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Sifting soil and leaf litter to collect arthropods

There are many species of ants, beetles, mites, microhymenoptera, diplurans, and other seldom collected arthropods that live in soil and leaf litter. The easiest way to collect these insects is to collect a portion of the soil and litter itself and then extract the insects from it by one of several methods, such as a Berlese funnel (a closed funnel system with a light source at the top, a screen to hold the sample in the middle, and a jar at the end of the funnel with 70-90% ethanol), Tulgren funnel (similar to a Berlese funnel, but much simpler), or Winkler sack (a variation on the Berlese funnel that doesn't require a light source). Alternatively, soil and litter samples can be spread out in a thin layer in a shallow pan and target arthropods can be visually signed and pulled out with forceps, fingers, or by other means. For collecting concentrated quantities of litter and soil, some type of sifter is recommended. Like just about everything else, there are many types of sifters available, from fancy folding bags made with tent material with round screens sewn inside them to a simple cat litter pan and sifting pan purchased from a local department store. I generally use a simple white cat litter pan with either a sifting tray that fits over the litter pan or a wooden tray with hardware screen. When collecting soil and litter samples, it is best if the soil is not overly wet, otherwise it is difficult to sift and is a mess in general. Typically, litter samples are made in forested areas where leaves may accumulate and decay layer by layer over a series of years. Samples can be made anywhere in those situations, but I usually look for areas of thick accumulations of litter, such as at the bases of large trees, beside rotting logs on the ground, or in slight depressions part way down a slope. Generally, I swipe back the topmost layer of leaves with a small garden shovel. I then remove the layer of humus/soil/litter found immmediately below and put it into the sifting pan. The litter and soil is then shaken back and forth, forcing the smaller particulate matter and insects into the bottom tray. When the soil and litter in the tray reaches the appropriate level, it is put into a gallon ziploc bag. Other people use cotton pillowcases, because it doesn't get as humid inside the bag and potentially kill the organisms before they can be extracted. I am mostly interented in collecting ants, which are much harder to kill, and have had no problem with temporarily storing the sample in the plastic ziploc bags. While in the woods collecting, the ziploc bags are placed inside a backpack, until they can be later placed inside of a cooler for transport back to the lab. At the lab, soil samples are placed into a Berlese funnel for several days until the sample is dried out and the insects have fallen into the jar of alcohol below.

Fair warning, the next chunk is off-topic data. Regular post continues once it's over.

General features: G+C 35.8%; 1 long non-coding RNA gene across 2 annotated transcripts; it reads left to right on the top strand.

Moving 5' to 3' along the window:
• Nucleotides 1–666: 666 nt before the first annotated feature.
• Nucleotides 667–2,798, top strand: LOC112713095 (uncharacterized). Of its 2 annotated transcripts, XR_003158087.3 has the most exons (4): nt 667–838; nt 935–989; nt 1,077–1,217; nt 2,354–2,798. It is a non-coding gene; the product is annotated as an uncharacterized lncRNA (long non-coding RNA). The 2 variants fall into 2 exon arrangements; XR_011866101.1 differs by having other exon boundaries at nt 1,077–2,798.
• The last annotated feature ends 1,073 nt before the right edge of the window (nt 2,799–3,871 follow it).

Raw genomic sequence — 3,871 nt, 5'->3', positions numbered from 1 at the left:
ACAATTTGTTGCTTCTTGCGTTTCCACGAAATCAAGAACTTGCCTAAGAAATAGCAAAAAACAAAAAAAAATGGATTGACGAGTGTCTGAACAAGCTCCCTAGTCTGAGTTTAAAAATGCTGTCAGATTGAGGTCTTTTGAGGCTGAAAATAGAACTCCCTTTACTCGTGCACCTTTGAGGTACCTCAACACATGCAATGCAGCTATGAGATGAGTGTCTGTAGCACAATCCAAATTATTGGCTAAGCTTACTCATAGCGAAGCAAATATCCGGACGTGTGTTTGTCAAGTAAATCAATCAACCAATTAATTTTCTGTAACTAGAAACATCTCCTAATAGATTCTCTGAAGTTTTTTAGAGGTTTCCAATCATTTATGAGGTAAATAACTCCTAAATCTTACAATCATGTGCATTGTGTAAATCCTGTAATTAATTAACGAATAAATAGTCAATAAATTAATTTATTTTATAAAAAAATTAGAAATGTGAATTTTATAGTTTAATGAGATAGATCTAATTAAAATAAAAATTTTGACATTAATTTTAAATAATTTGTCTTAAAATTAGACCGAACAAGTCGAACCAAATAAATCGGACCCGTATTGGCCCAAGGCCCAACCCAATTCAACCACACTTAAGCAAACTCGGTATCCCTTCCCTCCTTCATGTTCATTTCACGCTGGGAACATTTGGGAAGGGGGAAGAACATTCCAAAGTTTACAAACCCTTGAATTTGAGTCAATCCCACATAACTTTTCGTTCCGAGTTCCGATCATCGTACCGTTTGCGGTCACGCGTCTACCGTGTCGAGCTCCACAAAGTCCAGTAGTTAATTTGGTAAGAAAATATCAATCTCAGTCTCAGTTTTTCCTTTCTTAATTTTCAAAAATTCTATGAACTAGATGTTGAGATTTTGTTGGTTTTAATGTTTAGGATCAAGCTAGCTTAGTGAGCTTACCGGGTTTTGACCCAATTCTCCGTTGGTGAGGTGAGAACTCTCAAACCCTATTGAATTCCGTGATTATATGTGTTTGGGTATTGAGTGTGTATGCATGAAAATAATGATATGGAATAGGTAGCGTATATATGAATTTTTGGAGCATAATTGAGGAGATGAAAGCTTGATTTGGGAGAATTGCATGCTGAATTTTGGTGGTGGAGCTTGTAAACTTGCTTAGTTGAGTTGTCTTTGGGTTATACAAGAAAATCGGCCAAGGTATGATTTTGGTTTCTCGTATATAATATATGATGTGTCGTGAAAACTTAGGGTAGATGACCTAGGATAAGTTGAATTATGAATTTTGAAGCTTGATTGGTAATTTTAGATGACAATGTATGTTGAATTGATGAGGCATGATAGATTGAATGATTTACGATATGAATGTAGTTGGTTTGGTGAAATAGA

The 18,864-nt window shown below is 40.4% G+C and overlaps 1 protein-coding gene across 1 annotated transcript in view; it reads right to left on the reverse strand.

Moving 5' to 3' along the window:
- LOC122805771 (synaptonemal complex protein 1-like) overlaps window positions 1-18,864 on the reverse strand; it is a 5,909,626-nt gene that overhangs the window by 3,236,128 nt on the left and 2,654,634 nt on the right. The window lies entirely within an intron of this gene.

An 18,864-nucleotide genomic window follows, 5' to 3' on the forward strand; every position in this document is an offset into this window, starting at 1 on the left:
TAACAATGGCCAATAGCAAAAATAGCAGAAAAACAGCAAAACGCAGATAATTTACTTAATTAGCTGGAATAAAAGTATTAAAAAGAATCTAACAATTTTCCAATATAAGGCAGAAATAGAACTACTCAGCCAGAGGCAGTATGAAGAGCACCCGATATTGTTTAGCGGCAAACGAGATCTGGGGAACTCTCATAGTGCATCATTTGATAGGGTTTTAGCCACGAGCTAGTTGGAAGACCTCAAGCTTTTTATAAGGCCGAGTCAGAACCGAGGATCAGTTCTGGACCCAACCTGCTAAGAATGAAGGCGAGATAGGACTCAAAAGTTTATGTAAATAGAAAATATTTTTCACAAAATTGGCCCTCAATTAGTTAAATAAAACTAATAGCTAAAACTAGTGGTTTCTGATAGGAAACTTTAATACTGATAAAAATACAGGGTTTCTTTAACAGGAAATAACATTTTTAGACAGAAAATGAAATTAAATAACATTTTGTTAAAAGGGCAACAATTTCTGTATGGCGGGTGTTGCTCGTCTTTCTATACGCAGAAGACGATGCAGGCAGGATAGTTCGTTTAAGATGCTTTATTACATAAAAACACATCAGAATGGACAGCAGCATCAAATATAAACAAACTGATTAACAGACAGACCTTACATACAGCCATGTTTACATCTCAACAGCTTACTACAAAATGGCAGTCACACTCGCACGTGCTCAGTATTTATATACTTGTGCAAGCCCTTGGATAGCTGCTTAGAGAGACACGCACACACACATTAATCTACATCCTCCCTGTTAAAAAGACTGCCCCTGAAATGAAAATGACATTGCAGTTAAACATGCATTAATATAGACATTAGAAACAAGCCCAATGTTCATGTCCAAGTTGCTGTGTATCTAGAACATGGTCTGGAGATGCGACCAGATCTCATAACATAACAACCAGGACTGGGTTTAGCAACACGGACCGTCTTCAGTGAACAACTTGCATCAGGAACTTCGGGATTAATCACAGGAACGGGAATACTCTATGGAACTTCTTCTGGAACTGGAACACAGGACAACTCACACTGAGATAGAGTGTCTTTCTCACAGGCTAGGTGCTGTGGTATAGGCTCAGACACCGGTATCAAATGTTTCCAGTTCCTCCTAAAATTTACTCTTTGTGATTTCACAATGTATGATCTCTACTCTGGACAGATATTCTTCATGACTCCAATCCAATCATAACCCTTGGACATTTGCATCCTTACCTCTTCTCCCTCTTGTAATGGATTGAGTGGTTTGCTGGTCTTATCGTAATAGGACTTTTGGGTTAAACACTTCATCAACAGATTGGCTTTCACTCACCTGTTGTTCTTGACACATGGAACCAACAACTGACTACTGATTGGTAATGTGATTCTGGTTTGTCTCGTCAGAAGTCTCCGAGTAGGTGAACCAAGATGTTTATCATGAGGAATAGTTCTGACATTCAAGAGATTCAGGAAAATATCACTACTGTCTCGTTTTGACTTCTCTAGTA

A "cat litter" pan with sifting pan.
JoVonn Hill and I going through litter and soil samples on a collecting trip, while other look on wishing they too had dirt to look through.